WASHINGTON, December 27, 2015 — Give credit to screenwriters Lawrence Kasdan and J.J. Abrams for attempting to breathe much needed life into the Star Wars franchise, which creator George Lucas, through a series of atrocious prequels, nearly killed.
But it’s been almost four decades since Star Wars premiered at San Francisco’s Coronet Theater on May 28, 1977. “Star Wars, The Force Awakens,” starring Daisy Ridly, John Boyega, Oscar Isaac, Adam Driver and members of the original cast, is burdened with the thankless task of introducing a new generation of moviegoers to the intergalactic war pitting rebels and Jedi Knights against remnants of a tyrannical empire, a struggle animated by opposite sides of an all-encompassing and invisible “Force.”
The story begins with imperial storm troopers landing on a desert planet in search of a droid and the vital information it carries. Unable to find what he seeks, Kylo Ren—a mask-wearing villain who idolizes the late Darth Vader—orders his troops to kill everyone in the village.
One white-armored soldier doesn’t follow orders.
It is the internal conflict of storm trooper FN-2187 (John Boyega), later called Fin, that launches the initial story line, one that liberally borrows plot devices from the original: a desert planet; a droid possessing a message vital to the Rebellion; that message falling into the hands of Rey (Daisy Ridly), a natural pilot with unexpected depths. Rey scavenges wrecked Imperial star cruisers, living a hand-to-mouth existence and dreaming of something better, not knowing her parents. Yet her inner, dormant power eventually lands her at the center of an epic struggle.
The added burden for the screenwriters—bringing a new generation into the Star Wars fold—deprives this latest addition to the “Star Wars” saga of the dramatic peaks and valleys that made the original trio of films so memorable.
The special effects in this latest episode are, of course, superior to those of the original. But the battle scenes in this film are flat, failing to provide the emotional satisfaction that moviegoers felt when the hero vanquished the foe in the original.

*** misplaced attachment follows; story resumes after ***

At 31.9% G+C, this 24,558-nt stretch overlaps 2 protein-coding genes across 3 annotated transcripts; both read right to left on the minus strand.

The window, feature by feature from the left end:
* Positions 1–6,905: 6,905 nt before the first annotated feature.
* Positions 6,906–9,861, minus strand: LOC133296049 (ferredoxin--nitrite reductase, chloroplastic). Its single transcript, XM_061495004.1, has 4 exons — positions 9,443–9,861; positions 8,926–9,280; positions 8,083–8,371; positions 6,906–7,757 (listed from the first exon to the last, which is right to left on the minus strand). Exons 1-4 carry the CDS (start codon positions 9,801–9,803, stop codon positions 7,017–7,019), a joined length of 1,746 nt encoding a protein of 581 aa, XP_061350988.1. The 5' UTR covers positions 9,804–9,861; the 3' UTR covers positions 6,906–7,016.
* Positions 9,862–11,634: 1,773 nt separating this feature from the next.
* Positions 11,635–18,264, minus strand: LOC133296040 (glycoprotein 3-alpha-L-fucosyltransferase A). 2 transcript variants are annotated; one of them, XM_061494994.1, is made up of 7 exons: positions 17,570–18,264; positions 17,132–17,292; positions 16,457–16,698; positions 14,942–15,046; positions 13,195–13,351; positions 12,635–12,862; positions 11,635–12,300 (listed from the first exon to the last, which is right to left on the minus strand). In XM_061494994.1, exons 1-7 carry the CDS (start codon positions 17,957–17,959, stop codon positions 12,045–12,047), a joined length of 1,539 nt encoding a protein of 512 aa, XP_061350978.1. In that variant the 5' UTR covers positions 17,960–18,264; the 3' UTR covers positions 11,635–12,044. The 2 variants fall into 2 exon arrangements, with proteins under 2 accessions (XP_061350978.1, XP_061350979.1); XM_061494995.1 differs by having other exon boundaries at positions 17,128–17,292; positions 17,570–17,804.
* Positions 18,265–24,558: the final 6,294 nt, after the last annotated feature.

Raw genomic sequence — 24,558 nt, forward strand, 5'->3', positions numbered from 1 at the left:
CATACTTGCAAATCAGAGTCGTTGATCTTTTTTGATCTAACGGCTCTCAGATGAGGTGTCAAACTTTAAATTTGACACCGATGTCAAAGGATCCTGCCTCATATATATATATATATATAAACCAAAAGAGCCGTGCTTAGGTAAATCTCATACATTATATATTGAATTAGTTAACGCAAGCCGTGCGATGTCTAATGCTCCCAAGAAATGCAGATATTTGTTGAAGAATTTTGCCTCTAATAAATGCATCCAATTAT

Living as we do in the age of non-judgmental multiculturalism, the screenwriters get credit for clearly defining their characters as good and evil, and for highlighting how quickly after a major conflict, good’s complacency provides a playground for resurgent, totalitarian evil.
Sci-fi blogger Gerry Canavan notes, however, that political correctness has begun to infiltrate the genre:
“A few decades ago,” writes Canavan, “if you saw a lovely spaceship on the book cover, with a gorgeous planet in the background, you could be pretty sure you were going to get a rousing space adventure featuring starships and distant, amazing worlds.”
Today, he says, it’s more likely the story is about “racial prejudice and exploitation, with interplanetary or interstellar trappings … If we’re going to do a Tolkien-type fantasy, this time we’ll make the Orcs the heroes, and Gondor will be bad guys. Space opera? Our plucky underdogs will be transgender socialists trying to fight the evil galactic corporations … The humans are the invaders and the native aliens are the righteous victims. Yadda, yadda, yadda.”
The conclusion of “Star Wars, The Force Awakens” does not descend into murky equivalence, sending a clear message that life’s great moral questions are still black and white.
The light saber of righteousness is literally passed—to borrow from the New Testament—to him that stands firm with the “truth” fastened around his waist, “with the breastplate of righteousness arrayed.”
With introductions thus out of the way, this film’s sequel should be a lot better.